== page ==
Why did the number of trails for witchcraft grow to a peak in the mid 17th century

Witchcraft persecutions really began in England in 1563 with the statute of Elizabeth I but a law was passed to declare witchcraft to be a crime in 1542, but they did not really become fully developed until the reign of James I. the number of trails peaked in the mid 17th century because of the religious changed from Catholic to Protestant through out a long period so the church was unsettled. Witchcraft did not suddenly start in the 16th Centaury, before the Tudors the crimes against witchcraft was dealt with the church courts, but in the 16th century it became a crime punishable by execution.

Radically the English population grew which left little chances to gain work and therefore resulting in people having little money to buy bread and essentials etc. this lead the less fortunate such as the older, sicker women to beg to the wealthier people in the village for milk or bread or any other types of good that would be handed out. But if turned away by a fellow neighbor, the poor may curse or even mutter words under their breath. If this was heard and a sickness would occur in the family etc. this may lead to the suspicion of witchcraft. Even if anyone showed a slight oddness in their behavior the Puritans in the village would become paranoid that even one person would be going to hell, so this also lead to a lot of witchcraft accusations in England.

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In England, witches were only hung if the following court believed that they used there powers to kill and harm others in the community also if they were damaging property but under the English law burning was the penalty for treason and those witches who were burned in England suffered this fate because they were convicted of the crime of “Petty Treason”, usually for murdering their husbands.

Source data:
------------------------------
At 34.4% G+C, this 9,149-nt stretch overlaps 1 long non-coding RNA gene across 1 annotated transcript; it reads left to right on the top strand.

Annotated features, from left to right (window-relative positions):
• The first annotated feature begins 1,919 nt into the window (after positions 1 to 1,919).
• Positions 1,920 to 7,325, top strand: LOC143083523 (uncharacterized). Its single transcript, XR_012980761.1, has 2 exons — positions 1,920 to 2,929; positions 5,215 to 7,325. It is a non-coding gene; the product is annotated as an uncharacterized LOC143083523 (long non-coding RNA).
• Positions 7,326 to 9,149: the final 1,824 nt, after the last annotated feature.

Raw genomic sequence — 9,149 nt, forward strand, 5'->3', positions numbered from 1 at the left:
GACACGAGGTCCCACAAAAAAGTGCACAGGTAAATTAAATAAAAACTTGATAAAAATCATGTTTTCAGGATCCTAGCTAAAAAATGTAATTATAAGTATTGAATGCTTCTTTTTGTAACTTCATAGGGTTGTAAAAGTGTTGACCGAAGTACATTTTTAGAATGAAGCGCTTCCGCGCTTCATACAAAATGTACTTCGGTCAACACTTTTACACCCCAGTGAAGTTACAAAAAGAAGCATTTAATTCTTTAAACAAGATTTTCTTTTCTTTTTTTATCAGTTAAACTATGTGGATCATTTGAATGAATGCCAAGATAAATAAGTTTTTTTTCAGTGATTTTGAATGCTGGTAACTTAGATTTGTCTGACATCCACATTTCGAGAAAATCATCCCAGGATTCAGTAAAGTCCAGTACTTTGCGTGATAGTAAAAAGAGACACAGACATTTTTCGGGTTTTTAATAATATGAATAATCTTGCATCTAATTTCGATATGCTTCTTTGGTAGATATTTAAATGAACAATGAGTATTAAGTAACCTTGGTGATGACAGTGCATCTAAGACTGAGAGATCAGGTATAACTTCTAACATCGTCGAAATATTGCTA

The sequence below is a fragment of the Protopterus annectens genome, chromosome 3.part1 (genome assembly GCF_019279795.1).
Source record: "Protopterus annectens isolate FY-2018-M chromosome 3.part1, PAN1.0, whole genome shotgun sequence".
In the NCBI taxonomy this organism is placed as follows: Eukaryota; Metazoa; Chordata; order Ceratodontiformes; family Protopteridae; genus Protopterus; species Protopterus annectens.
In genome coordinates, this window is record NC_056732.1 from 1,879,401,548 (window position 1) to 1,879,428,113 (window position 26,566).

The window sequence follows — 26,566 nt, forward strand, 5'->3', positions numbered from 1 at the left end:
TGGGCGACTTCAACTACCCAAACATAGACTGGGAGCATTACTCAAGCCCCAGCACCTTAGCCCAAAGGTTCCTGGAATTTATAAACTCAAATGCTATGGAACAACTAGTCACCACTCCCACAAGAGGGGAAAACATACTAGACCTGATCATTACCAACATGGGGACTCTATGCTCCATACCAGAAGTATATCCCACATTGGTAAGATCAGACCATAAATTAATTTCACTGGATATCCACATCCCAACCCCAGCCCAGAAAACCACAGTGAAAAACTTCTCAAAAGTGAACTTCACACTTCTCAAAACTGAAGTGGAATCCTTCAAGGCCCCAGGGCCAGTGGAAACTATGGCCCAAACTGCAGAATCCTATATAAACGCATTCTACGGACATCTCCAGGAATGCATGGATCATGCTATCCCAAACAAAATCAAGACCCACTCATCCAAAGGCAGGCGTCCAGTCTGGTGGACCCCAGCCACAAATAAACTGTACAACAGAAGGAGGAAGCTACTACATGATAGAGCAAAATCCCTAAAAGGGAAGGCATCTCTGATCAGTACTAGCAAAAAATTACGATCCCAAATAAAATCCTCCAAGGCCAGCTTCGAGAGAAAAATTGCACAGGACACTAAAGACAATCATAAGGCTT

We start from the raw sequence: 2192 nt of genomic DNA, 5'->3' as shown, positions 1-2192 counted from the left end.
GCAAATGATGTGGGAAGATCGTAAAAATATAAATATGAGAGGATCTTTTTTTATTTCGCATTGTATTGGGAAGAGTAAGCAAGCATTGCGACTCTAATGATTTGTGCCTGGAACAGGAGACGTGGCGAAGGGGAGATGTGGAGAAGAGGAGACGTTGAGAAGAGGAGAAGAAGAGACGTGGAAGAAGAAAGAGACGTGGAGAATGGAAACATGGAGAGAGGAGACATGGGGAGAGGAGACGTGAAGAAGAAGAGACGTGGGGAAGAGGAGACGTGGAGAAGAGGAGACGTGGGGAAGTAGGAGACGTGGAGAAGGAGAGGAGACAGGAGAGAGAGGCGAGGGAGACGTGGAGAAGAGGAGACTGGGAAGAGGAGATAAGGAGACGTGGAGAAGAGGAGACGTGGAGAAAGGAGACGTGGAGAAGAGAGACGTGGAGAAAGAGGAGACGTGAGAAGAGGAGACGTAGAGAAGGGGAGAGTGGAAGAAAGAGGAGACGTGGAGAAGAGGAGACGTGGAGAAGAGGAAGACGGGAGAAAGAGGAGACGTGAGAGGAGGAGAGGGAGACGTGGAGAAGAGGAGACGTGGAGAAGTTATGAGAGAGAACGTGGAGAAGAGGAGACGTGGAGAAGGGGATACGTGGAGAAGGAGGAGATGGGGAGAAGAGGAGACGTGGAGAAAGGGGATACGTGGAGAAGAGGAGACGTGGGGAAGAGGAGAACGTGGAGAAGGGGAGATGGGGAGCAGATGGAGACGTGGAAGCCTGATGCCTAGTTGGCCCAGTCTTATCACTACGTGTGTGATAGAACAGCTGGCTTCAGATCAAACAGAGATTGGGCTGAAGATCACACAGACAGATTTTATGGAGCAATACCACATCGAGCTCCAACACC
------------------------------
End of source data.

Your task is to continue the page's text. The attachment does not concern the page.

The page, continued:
There were not as many mass executions in England such as those in Scotland. The largest groups in England were nineteen witches hanged at Chelmsford in 1645, and the 226 in Essex.

Peculiarly English features of witchcraft trials were the concepts of “pricking” to locate the devils mark and the use of “possessed” children as accusers as they have suddenly become ‘ill’ or died suddenly. Matthew Hopkins was one of these famous witch hunters; he used humiliation, torture and depriving them of sleep to force them to ‘confess’ of witchcraft.

People did this either to settle scores with arguing neighbors or for cutting down poor rate etc. the increased interest in witchcraft grew in the 17th century due to the unsettlement and inequality in village and town life, often the wealthy and better off felt threatened by the poor. As the 17th centaury went on people became more educated about ‘witchcraft’ and also the tension between the wealthy and poor loosened, this gradually lead to the last law of witchcraft being repealed in 1736.

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